Working as a consultant for Strathmore University's faculty of information technology I was tasked with examining diploma students' programming projects. We had a pretty standard marking scheme; check whether the program can interact with a database - add, update, and delete records from the database; check if the program validates user input - does it allow you to enter text in a field which should only have numbers; etc. For a student to pass, technically all they required to do was ensure they met these criteria. Despite this many students were marked down for petty errors which had little to do with the functionality of the program . Some of my fellow examiners took a perverse pleasure in 'crashing' the examinees software and reducing them into tears , even when these examinees were their students who they had been in charge of for over three months. "This is not working, that is not running, it doesn't function" . They complained and complained, cra

Give us a break Media Owners, Mudavadi!

Some will call me a hater, but I am not, and I can no longer keep quiet about this. As a compulsory requirement to completing a law degree at the University of Nairobi one must attend an 8-week clinicals programme during the second year of study. At these clinicals you intern under a civil law and criminal law magistrate for a month a piece. If you get a good magistrate you will get to write judgments for the cases you sit through (not that they will be implemented) and have plenty of Q&A time with your magistrate. I was fortunate enough to be assigned to one of the two Senior Principal Magistrates at Nairobi Law Courts where I sat through several high profile cases. I also got to write judgments on two accused persons (which were totally opposite to what the magistrate delivered), and saw the justice system in action first-hand. I learned many things during these clinicals but I remember two clearly. First of all: DO NOT commit a crime, or even be caught in circumstances where

Jobs in Kenya

Recently I checked my google analytics page and with shock discovered that the most popular pages on my blog were those of job vacancies. So if you've come to this page expecting to see a job vacancy, I apologise. You are one of my guinea pigs in my research to see whether indeed this is a recurrent theme

Of Circumcision and Taxes

With Barack Obama's successful election and the hope and inspiration it ignited in Africa, it was only inevitable that forgotten conversations would be remembered, radical arguments would be renewed, and people would have more enthusiasm in proposing and debating ideas. It is with this background that I recently found myself in a hearty discussion about the greatly flawed (italics mine) notion of black inferiority. And by black I mean people of African descent. As conversations go, ebbing and rising with the passion of each speaker, changing course rapidly as new insights or defeated rationale are encountered, so did this one. Eventually we ended up on the very delicate topic of female circumcision. Now, I was having this discussion with a very smart, very liberated lawyer who also happens to be a woman. Needless to say, such discussions can very quickly and very easily go off track unless the words that are coming out of one's mouth are considered carefully and sensitively

Because I love Kenya...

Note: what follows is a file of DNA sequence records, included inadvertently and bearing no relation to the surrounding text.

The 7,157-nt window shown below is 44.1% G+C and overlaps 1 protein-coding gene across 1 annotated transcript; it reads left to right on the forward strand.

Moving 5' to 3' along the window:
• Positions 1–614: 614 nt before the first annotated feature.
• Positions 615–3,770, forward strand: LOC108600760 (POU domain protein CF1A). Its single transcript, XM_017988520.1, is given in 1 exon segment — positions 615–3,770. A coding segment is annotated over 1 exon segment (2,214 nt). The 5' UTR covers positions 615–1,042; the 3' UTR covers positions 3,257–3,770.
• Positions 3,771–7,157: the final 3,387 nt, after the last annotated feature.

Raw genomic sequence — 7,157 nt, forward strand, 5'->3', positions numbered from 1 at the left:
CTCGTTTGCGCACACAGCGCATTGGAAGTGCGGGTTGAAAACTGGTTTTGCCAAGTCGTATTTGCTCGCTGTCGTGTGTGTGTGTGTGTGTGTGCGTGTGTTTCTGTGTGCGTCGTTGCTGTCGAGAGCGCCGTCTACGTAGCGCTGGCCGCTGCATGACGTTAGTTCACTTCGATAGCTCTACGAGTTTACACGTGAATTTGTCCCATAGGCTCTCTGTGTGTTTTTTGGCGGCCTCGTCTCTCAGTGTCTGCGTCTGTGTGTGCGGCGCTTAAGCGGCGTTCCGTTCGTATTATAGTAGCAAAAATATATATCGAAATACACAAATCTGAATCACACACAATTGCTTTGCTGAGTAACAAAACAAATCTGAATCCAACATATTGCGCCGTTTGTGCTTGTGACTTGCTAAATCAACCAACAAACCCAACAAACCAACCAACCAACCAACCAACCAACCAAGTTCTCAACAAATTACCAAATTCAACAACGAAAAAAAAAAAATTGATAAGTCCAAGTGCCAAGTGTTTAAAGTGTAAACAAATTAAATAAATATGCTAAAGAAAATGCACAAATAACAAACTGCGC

Because I love Kenya, because I love Kenyans and all its peoples, because I love peace, because I believe in dialogue, democracy, fairness, and justice, I am setting up a new blog http://amanikenya.blogspot.com as a platform for practical and peaceful solutions to our situation. A blog to capture the goodness and neighbourliness of Kenyans even in these times of turmoil. A blog that champions the cause of only one party - the party of the Kenyan people. This is a blog about restoring peace, harmony and unity in Kenya during these times of unrest. While there are other important issues in Kenya arising from the December elections of 2007, peace remains the most important, most urgent, and most universal issue to all Kenyans. Let us reject tribalism, hatred, bigotry, intolerance, intransigence, and incitement. Let us embrace peace, dialogue, unity, prayer, compromise, and neighbourliness. I know I cannot make this initiative a success on my own and I appeal to all who share my cause

Is Compromise a Four Letter Word?

It saddens me that my absence from blogging has not been broken by innovation or entrepreneurship - those things that I love so much to write about. But today I am forced to I write about something I love even more, and that is my country Kenya. On December 26th 2007 I broke my vacation upcountry and drove two hundred kilometres in order to get to my polling station early the next morning to cast my vote. My enthusiasm to exercise my civic duty ensured that by 7:30 am on voting day I was done and was only to wait for the results. Confident that my subscription to SMS election updates would keep me adequately informed of the results and with my phone on roaming I accepted an invitation to spend one week abroad at a friend's house. My vacation has since turned into an unplanned exile from my country as I watch in disbelief as Kenya disintegrates at an alarming pace. I cannot stand by and watch as my beautiful Kenya is destroyed by the pride of two men. Kenya is bigger than both ac

Safaricom throws down the gauntlet

What a wonderful new service from Safaricom. If you have been hesitating getting your rural internet cafe set up, then you have no more excuses. Safaricom has launched a flat-fee (up to a point) internet connection product that is very affordable. The service branded as Bambanet costs KShs. 1,999 (USD 30) per month and needs you to buy a USB modem for KShs. 5,999 (USD 90). For this you get to download 700 MB per month and for anything over that it will cost you K.Shs. 10 (USD 0.16) per MB. I can positively confirm that this offer is by far the best internet product in Kenya at the moment: 1. It's relatively very cheap. 2. It's easy and cheap to setup 3. It's available almost everywhere in Kenya. Way to go Safaricom, let's see if your competition down on Mombasa Road takes up the cue.